Why do we fast? Fr. Mike explains that it’s not about getting more love and attention from God. Fasting is about self-mastery, discernment, sacrifice, and being a co-redeemer with Jesus. In this video, Fr. Mike dives deeper into these four reasons, helping you make the most of your fasting this Lent.

Friday, March 3, 2017

Lent - A season of Repentance





Lent is a season of repentance, prayer and fasting. The season lasts for 40 days, beginning with Ash Wednesday and ending with Easter. The season reflects the 40 days Jesus spent in prayer and fasting in the desert before starting his public ministry. Lent is also observed by many other Christian denominations.

Lent begins the morning after Madi Gras, or Fat Tuesday. Mardi Gras was traditionally a day of reasonable indulgence prior to the beginning of the 40 day period of prayer and fasting.

The morning after is Ash Wednesday, a day when Catholics engage in prayer and fasting and attend Mass to receive ashes on their heads as a sign of penance. Ash Wednesday is the first day of Lent.

Resistance to temptation is an important spiritual exercise, practiced during Lent. Many faithful will make a Lenten sacrifice, giving up something dear for the 40 day period, so they will be capable of filling themselves with Christ instead.

In addition to giving something up, others may take on additional responsibilities, chores, or penances.

Fasting is standard practice. In simplest form, Catholics will fast by abstaining from meat on Fridays. Fish is permitted as a substitute. Few people actually skip meals, instead they substitute fish or vegetarian dishes on Fridays for meat dishes. It is common for some to dine in restaurants on Fridays, instead of preparing the meal at home. Restaurants often serve clam chowder and fish on Fridays to cater to Catholics. However, the piety of these events is dubious, since people are making only a marginal sacrifice, and they are not genuinely fasting at all.

Regardless of how a person chooses to keep their Lenten fast, the practice is regarded as highly personal. It is generally inappropriate for others to judge the piety of another’s practice. It is also inappropriate to make a contest of one’s piety.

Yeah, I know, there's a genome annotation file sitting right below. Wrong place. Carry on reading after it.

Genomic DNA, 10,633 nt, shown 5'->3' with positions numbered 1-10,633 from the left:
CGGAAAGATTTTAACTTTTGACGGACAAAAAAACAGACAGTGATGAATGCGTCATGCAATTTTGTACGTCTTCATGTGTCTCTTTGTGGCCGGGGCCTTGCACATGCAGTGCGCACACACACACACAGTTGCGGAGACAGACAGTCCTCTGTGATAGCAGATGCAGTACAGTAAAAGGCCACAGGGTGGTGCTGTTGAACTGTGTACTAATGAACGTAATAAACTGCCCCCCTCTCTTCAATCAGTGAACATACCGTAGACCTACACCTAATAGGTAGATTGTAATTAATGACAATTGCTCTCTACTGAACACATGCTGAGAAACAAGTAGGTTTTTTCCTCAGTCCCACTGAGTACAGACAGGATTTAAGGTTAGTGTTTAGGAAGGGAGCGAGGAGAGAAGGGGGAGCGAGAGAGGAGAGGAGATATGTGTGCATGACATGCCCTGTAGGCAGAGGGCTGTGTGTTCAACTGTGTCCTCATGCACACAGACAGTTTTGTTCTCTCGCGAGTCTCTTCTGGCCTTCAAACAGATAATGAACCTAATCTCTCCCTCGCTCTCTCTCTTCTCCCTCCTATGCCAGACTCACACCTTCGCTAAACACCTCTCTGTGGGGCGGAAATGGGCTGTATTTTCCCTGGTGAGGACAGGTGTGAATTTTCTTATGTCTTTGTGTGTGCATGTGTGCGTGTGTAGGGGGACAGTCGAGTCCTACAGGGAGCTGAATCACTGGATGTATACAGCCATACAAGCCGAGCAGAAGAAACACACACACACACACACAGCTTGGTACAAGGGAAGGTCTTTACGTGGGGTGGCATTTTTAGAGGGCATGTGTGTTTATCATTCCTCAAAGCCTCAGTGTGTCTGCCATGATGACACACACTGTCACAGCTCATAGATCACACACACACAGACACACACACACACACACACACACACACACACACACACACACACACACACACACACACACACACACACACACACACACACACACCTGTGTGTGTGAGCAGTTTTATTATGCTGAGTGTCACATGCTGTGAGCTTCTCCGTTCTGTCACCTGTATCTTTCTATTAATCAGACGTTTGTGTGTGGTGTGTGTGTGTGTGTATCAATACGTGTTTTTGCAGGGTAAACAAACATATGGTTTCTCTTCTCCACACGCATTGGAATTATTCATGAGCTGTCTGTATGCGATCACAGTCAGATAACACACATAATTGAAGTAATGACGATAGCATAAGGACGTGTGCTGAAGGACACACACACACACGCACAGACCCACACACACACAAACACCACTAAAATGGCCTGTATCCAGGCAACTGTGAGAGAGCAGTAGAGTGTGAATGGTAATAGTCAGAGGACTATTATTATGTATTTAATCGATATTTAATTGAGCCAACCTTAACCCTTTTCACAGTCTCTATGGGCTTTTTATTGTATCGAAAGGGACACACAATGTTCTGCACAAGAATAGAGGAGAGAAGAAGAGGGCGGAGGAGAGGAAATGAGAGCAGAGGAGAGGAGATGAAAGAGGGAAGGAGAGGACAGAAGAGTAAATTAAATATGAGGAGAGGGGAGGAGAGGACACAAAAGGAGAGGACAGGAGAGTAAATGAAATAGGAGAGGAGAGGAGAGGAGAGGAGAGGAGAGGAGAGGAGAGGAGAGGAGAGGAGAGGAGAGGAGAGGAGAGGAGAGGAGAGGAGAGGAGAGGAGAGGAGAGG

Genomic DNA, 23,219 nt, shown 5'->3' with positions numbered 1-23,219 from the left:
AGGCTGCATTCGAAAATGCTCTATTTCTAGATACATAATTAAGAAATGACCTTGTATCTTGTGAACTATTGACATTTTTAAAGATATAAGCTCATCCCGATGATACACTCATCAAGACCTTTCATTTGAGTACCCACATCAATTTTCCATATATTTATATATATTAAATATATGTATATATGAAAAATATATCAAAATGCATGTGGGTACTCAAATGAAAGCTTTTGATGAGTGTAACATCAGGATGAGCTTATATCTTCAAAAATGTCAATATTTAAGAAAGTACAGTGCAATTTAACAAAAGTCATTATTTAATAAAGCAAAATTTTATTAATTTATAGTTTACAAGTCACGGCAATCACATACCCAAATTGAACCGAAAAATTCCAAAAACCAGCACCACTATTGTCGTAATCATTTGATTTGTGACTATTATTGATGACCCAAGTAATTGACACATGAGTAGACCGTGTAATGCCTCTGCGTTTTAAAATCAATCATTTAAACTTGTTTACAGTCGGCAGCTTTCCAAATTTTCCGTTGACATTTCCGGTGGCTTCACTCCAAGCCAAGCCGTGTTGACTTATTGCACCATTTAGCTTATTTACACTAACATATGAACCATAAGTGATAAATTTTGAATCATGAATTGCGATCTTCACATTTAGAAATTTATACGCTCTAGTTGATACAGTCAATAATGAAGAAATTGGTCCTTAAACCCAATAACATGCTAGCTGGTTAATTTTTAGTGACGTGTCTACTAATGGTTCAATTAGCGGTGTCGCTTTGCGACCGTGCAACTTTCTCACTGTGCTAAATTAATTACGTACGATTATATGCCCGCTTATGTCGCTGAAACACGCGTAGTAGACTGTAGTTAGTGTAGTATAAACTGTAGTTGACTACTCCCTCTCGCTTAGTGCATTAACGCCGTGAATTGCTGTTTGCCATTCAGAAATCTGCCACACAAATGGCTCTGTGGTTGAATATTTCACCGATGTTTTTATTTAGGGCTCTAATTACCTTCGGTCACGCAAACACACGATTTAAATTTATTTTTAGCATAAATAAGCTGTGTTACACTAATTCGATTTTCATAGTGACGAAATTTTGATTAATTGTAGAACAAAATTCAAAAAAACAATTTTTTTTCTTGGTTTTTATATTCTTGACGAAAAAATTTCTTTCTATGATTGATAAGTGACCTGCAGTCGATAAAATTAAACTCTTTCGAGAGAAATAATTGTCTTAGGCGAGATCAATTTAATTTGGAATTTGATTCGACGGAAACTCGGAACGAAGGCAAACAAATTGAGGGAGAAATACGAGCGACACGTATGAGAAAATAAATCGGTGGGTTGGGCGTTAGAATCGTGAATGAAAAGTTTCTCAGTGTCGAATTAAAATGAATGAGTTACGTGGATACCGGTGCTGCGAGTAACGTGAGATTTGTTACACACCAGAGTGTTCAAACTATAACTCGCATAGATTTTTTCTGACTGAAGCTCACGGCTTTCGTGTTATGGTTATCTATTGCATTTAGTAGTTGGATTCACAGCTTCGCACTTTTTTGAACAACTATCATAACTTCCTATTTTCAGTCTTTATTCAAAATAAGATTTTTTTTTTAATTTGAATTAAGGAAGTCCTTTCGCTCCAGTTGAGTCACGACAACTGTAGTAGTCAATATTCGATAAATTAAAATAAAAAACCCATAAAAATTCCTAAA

Sundays are not part of the Lenten fasting period. Instead, Sundays are excepted because they are celebrations of the resurrection of Christ. Each Sunday is a mini Easter. Therefore, it is appropriate for people to partake of whatever they may have given up for the 40 days of Lent. For example, a child that gives up sweets for Lent, may freely partake of them on Sundays during Lent.

Special prayers are offered during Lent. The Stations of the Cross, which follow Christ from his condemnation to his entombment, are practiced as a form of devotion. Some Catholics pray the Sorrowful mysteries of the Rosary instead of the traditional joyful mysteries on Sundays during Lent, but there is no official rule, and Catholics are free to pray whichever mysteries they choose.

The colors of Lent are purple, which is the traditional color of penance and mourning, as well as the color of royalty, which symbolizes Christ’s status as our king.

The last week of Lent is known as “Holy Week” and it begins with Palm Sunday, one week before Easter. On Palm Sunday, the faithful recreate Jesus’ arrival in Jerusalem, by welcoming him with blessed palms. Often the priest, or a volunteer from the congregation, will play the part of Jesus in a ceremonial procession.

On Holy Thursday, the Last Supper is celebrated.

On Good Friday, the trial, suffering, and crucifixion of Christ is commemorated.

Easter Sunday marks the end of Lent and the beginning of Easte

Tuesday, February 7, 2017

Wednesday, February 1, 2017

February 1 - Commemoration of Deceased Salesians

In the celebration of the Eucharist the memory of our deceased confreres is not only an act of suffrage, but also an act of thanksgiving to God for having given to his Church so many generous men who have responded to the voice of the Lord by committing themselves to work with Saint John Bosco, in the practice of the evangelical counsels, for the benefit of the young.
As our fathers and brothers, they have passed on to us a precious heritage. Some of them are still fresh in our memory; others are held in benediction; and there are those whose humble and hidden lives are recorded only as names in the Necrology.